News / 22 November 2010

Draft UN resolution removes references to human rights

In July this year, 120 nations voted in favour of a UN resolution confirming the rights to water and sanitation as human rights. Recently, however, all references to human rights have been removed from the draft text of a United Nations General Assembly resolution on a separate drive for sanitation. This change in the text removed the obligation of states under international law to report to the UN on progress in providing their citizens with access to clean water and sanitation. On November 23, the final version of the text is due to be completed.

While overall progress on the Millennium Development Goals has been positive, progress on access to sanitation is lagging far behind. This has a negative effect on public health, most importantly because more than 80% of all contagious diseases is waterborne. Diseases flourish when there is inadequate access to sanitation, as evidenced by the current outbreak of cholera in Haiti. Not considering access to water and sanitation a human right means a serious setback: progress will depend on the political will and budgets that individual states reserve for such water and sanitation projects.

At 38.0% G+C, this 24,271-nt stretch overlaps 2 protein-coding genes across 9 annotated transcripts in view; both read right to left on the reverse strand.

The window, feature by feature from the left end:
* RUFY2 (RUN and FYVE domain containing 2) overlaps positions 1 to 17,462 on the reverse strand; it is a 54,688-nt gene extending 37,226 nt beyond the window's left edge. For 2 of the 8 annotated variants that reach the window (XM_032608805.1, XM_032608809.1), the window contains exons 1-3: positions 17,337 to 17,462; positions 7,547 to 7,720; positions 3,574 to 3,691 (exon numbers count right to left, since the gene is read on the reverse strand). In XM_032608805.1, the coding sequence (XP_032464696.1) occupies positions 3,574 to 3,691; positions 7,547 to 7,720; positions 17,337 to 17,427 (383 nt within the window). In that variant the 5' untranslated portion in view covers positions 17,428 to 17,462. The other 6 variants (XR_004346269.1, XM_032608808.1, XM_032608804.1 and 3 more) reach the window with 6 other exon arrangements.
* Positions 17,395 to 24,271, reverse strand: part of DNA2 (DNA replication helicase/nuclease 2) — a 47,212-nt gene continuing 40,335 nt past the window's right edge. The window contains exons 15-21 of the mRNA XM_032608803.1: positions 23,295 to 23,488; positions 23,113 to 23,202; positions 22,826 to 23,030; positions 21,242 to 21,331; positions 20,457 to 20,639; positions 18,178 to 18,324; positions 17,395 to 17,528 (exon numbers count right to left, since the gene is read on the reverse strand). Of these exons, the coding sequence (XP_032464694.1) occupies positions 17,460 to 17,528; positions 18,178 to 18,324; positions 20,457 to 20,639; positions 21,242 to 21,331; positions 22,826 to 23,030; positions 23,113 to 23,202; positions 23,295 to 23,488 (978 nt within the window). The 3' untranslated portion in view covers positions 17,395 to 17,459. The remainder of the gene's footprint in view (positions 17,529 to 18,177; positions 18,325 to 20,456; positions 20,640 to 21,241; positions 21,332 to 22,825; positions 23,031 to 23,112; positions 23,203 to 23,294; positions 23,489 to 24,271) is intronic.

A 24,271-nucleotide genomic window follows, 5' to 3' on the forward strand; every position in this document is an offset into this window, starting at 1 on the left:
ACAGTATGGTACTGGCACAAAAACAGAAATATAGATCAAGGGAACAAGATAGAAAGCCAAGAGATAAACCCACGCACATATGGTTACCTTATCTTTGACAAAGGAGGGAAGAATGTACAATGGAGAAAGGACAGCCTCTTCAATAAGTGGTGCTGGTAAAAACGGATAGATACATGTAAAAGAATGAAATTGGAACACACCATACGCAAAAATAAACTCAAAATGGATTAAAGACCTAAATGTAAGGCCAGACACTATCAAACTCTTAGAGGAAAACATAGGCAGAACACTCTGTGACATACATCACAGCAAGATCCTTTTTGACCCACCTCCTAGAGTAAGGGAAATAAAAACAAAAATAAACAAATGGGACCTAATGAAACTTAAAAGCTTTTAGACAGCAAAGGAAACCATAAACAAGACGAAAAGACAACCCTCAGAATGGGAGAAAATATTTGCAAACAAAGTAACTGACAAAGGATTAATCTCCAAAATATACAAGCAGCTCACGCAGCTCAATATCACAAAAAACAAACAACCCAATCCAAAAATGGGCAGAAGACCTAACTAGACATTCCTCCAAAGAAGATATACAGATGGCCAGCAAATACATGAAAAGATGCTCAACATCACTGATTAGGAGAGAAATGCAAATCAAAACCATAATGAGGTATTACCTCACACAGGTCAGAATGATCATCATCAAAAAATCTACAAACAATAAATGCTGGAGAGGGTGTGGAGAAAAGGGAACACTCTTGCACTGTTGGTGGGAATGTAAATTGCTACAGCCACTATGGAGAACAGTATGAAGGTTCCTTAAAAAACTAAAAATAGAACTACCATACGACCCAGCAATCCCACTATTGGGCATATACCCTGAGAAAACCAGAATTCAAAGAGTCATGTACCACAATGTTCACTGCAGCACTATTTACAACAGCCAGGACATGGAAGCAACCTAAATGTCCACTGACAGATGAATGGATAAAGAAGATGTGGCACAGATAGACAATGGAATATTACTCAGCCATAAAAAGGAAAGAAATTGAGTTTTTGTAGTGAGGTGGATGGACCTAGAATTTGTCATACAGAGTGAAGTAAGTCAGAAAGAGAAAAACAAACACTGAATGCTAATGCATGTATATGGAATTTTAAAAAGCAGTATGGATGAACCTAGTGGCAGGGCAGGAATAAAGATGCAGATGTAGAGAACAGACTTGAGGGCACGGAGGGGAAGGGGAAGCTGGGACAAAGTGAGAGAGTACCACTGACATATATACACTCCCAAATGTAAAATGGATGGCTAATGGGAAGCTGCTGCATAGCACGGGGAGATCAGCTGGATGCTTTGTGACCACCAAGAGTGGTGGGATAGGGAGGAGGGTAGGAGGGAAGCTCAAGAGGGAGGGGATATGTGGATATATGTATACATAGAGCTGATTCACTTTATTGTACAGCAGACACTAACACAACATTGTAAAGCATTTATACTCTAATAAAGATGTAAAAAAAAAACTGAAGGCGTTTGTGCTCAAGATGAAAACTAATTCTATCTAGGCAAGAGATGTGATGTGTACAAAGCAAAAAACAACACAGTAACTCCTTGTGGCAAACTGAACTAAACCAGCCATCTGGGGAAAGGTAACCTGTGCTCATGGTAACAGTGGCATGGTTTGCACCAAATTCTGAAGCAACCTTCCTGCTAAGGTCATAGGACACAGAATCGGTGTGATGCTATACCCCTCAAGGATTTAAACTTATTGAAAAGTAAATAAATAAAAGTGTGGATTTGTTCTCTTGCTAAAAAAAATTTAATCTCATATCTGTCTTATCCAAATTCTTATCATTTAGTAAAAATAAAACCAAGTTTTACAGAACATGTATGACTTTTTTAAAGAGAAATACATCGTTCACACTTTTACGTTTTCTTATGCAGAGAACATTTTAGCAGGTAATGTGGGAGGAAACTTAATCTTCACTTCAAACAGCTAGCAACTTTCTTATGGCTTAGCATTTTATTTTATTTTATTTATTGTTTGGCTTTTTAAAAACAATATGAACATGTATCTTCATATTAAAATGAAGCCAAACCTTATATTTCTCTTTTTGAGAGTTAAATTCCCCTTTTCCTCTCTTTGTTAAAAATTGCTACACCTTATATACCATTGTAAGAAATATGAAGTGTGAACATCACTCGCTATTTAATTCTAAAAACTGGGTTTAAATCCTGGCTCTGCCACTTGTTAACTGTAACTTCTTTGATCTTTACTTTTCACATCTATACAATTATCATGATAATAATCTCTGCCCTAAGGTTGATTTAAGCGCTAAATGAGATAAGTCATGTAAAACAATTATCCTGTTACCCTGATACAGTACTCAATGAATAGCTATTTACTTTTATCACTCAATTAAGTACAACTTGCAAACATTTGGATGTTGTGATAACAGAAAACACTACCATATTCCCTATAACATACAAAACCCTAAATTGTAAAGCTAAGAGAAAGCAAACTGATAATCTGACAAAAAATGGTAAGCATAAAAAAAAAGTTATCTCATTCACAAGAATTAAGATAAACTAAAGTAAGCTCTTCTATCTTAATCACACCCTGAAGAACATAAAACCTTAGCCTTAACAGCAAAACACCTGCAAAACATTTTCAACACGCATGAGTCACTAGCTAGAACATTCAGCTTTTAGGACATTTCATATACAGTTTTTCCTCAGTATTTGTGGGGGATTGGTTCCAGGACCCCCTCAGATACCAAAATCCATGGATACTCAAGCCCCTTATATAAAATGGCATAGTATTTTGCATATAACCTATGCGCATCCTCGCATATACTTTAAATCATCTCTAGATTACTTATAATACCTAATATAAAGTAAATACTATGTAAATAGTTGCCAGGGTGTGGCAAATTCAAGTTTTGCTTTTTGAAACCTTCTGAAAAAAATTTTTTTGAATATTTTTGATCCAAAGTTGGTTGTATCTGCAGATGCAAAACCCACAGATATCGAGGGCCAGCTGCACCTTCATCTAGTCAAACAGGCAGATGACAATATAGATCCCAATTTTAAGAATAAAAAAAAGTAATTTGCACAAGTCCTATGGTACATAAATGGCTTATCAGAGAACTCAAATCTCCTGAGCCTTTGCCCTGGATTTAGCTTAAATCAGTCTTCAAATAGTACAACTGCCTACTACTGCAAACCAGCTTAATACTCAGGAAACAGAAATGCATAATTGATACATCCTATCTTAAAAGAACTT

It is not clear who removed the references to human rights from the draft text. Japan, Panama and Jamaica are sponsoring the UN resolution on sanitation and have approached the Netherlands to mediate negotiations on the outcome document. However it would appear that (some of) the same negotiators removed all references to the human rights framework, resulting in an empty statement without concrete commitments.

Unfortunately by holding the position of chair, the Netherlands has lost an opportunity to make a strong statement on the right to water and sanitation.

Both ENDS is a member of the WASH (Water and Sanitation Hygiene) coalition. In the next five years, WASH will implement water and sanitation programmes in eleven countries, mostly in Africa. If access to water and sanitation would be a human right, the legal base for action would be much stronger. Both ENDS and WASH therefore call upon individual states to only ratify the final resolution on sanitation if a clear link is made to the human rights framework laid down at UN earlier this year.



Photo by 'Water for Sudan'

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